2. Nick lost two years ago, and he’ll lose this November. He might not even win the primary. While Nancy was visiting the border, Nick was writing a campaign commercial. He’s just not up for the job.

  3. You are a winner, Nick. Thank you for running again. We all hope Dahlstrom gets out of your way so that you can beat Peltola.

    • Let’s adjust our perspective a bit. We aren’t looking for a “winner” per se. Rather, we are looking for an effective, humble, and loyal servant. If we hire Nick then we are the winners.

  4. Peltola is a mistake, and her quisling nature has shown itself.

    I’ve voted Nick every time, and will again.

    We need a Rep. who is Alaska First and not beholden to outside interests.

  5. The following statement on its’ face is factual:
    “But on his first day in office, President Joe Biden issued sweeping executive actions that suspended….”
    And the problem is the shell of an old morally corrupted man, who is not cognitively able to function is accepted as a lawful “president”. The puppeteers who actually tell him what to say, drug his body up to try squeak through pressers, and sign the directives and laws they write themselves are given the authority by people in leadership positions pretending this isn’t happening. It has been obvious for decades that our entire system of governance is operated in this manner and the Republicans are as involved as the Democrats. There is just no way to hide the strings on Biden, but the public is too stupid to care. People in office, or wish to be, need to be honest and speak openly to the public that the chief executive office is being used fraudulently. The Republicans have played the game my whole life. Never could get ANWR open for drilling. A good example is how the GOP was never serious to end Obamacare. We voted in a GOP president, senate and house and in the end it was McCain who killed the repeal. No accident there. If Begich survives the ranked choice mail in system it means he was selected for the seat and will just make excuses why he can’t perform.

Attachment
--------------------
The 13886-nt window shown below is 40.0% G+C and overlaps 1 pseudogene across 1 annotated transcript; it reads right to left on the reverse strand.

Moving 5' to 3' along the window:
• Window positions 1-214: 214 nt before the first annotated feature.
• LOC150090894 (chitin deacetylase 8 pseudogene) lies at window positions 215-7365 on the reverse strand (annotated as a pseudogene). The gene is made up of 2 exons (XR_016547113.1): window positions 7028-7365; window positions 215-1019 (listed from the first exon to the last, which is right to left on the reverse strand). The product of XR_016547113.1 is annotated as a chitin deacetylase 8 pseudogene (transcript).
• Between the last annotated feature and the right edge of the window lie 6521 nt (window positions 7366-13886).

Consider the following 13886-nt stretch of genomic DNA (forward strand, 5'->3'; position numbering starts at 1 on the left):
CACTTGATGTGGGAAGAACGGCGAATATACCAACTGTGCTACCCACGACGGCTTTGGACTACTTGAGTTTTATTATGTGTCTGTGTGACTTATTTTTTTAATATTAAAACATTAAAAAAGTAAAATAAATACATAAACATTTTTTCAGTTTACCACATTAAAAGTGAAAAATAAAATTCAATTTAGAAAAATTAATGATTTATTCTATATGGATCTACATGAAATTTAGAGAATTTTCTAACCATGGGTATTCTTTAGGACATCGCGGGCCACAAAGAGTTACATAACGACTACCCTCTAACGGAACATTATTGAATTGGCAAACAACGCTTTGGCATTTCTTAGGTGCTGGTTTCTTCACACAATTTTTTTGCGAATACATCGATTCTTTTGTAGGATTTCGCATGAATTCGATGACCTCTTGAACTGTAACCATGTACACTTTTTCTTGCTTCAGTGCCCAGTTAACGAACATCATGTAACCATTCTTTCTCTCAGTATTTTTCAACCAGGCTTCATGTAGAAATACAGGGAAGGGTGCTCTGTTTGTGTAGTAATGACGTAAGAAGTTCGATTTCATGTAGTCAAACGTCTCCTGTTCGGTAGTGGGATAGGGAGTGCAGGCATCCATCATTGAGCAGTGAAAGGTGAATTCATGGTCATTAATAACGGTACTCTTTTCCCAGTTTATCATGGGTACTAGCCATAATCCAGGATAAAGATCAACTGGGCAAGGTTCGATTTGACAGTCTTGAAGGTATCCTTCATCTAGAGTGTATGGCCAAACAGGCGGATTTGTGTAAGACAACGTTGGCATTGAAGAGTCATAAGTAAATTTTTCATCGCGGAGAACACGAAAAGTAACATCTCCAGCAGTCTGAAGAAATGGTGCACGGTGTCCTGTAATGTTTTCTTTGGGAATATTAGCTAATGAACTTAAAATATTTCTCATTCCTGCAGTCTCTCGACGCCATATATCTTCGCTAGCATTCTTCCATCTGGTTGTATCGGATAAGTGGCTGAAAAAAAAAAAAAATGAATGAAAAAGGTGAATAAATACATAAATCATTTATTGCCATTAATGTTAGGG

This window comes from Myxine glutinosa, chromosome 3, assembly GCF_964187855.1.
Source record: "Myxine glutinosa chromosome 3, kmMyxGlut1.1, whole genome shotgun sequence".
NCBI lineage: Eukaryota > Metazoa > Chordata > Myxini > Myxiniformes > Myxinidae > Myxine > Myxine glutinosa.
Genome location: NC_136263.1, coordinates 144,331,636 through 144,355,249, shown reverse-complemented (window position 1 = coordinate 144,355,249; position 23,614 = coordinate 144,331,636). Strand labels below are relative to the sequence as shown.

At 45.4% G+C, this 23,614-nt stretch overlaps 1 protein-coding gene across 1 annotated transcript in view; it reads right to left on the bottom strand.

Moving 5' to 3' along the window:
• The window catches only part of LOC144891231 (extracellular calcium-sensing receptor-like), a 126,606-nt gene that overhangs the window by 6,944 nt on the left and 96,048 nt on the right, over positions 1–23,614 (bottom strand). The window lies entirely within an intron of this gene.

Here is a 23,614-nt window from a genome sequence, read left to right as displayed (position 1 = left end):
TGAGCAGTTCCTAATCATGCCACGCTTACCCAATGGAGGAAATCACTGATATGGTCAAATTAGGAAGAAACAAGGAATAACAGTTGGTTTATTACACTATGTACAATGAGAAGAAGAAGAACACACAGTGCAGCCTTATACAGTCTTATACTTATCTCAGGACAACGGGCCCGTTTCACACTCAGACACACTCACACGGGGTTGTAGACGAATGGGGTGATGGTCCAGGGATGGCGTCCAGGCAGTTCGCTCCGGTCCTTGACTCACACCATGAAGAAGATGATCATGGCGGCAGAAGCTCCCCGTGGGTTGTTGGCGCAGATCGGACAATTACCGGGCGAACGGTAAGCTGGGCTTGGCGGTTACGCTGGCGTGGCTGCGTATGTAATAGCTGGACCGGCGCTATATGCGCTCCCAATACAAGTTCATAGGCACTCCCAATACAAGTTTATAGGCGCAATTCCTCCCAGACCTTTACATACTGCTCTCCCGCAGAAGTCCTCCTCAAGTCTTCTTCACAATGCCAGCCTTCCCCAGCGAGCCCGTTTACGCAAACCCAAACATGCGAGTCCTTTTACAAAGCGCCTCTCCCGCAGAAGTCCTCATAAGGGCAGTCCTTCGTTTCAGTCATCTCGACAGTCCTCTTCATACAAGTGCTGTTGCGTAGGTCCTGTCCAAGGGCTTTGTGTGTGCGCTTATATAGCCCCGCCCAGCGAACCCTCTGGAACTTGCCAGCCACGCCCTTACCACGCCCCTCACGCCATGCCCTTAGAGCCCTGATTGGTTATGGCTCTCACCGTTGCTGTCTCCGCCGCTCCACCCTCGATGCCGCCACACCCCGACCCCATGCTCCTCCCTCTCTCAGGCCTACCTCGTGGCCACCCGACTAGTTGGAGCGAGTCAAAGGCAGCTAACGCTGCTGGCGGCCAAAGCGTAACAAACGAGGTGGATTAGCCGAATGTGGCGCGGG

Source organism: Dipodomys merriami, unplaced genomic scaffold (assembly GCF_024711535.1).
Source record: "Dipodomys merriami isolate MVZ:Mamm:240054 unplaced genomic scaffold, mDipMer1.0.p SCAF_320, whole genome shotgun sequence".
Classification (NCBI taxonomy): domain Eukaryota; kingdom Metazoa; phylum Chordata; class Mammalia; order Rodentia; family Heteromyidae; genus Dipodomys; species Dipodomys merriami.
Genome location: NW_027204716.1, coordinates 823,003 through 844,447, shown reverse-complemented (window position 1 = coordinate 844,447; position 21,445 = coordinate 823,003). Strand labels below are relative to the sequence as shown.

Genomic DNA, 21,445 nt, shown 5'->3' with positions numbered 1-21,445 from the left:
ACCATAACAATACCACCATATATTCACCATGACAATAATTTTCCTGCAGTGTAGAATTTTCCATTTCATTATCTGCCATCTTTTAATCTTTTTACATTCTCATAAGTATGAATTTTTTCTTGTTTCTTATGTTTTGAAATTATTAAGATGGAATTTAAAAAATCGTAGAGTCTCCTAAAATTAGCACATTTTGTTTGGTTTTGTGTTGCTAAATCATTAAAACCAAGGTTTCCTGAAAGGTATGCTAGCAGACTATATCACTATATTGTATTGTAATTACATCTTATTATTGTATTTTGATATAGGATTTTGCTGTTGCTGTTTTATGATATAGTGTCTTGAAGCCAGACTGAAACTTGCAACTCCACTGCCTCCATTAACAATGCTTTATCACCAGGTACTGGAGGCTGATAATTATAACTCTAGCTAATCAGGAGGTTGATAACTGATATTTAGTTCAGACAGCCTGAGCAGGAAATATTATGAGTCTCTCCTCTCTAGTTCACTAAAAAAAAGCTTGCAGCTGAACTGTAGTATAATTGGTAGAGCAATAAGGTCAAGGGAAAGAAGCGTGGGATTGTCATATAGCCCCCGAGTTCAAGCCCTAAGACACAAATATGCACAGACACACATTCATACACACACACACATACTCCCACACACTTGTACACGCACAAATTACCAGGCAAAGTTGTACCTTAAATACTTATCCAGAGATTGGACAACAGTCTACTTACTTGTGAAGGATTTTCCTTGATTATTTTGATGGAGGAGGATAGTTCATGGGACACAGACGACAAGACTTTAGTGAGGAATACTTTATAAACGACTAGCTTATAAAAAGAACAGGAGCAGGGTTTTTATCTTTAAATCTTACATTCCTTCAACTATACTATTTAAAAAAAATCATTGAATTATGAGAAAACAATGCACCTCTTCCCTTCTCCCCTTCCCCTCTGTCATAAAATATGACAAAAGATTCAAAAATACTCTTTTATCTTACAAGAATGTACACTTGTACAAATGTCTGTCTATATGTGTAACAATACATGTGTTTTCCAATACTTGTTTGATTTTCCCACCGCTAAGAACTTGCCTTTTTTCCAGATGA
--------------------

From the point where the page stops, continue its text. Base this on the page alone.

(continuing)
• I’m not so sure. Does he lean left like his father and grandfather? Is he like a Kennedy that turned Republican? Is he socialist like the old country of Croatia? What say you Nicholi?

  6. Finally, an article where N Begich shows his stance on an issue. Something to consider after seeing who all decides to run (June 1 deadline) and when voting.

  7. Many that object to the development of ANWR believe it to be a pristine untrod wilderness that would be ruined for eternity when the first drill rig showed up. They are wrong on several counts. In the late 70’s and early 80’s the ANWR was very much alive with exploration activity during the winter months. Geophysical Services Inc. (GSI) was all over that country with a fleet of D7 cats pulling cat trains loaded with exploration equipment and crew. The “shot hole” technique was still very much in use where a normal survey would include 6 holes to the mile. Some areas in ANWR were so promising that they warranted a “detailed survey” with up to 48 holes to the mile. Each hole charged with 200 pounds of dynamite and the resultant vibrations upon detonation recorded to reveal substrata formation. I know this for a fact as I was hauling the dynamite and blasting caps in with airplanes. The footprint of the area of interest is about the size of the Dulles International Airport, and with modern directional drilling techniques a single drill pad has a lot of reach with minimal environmental impact. During construction of the Trans Alaska Pipeline there were some that objected. For them there was a commonly seen bumper sticker. “Let The Bastards Freeze In The Dark” Same applies here.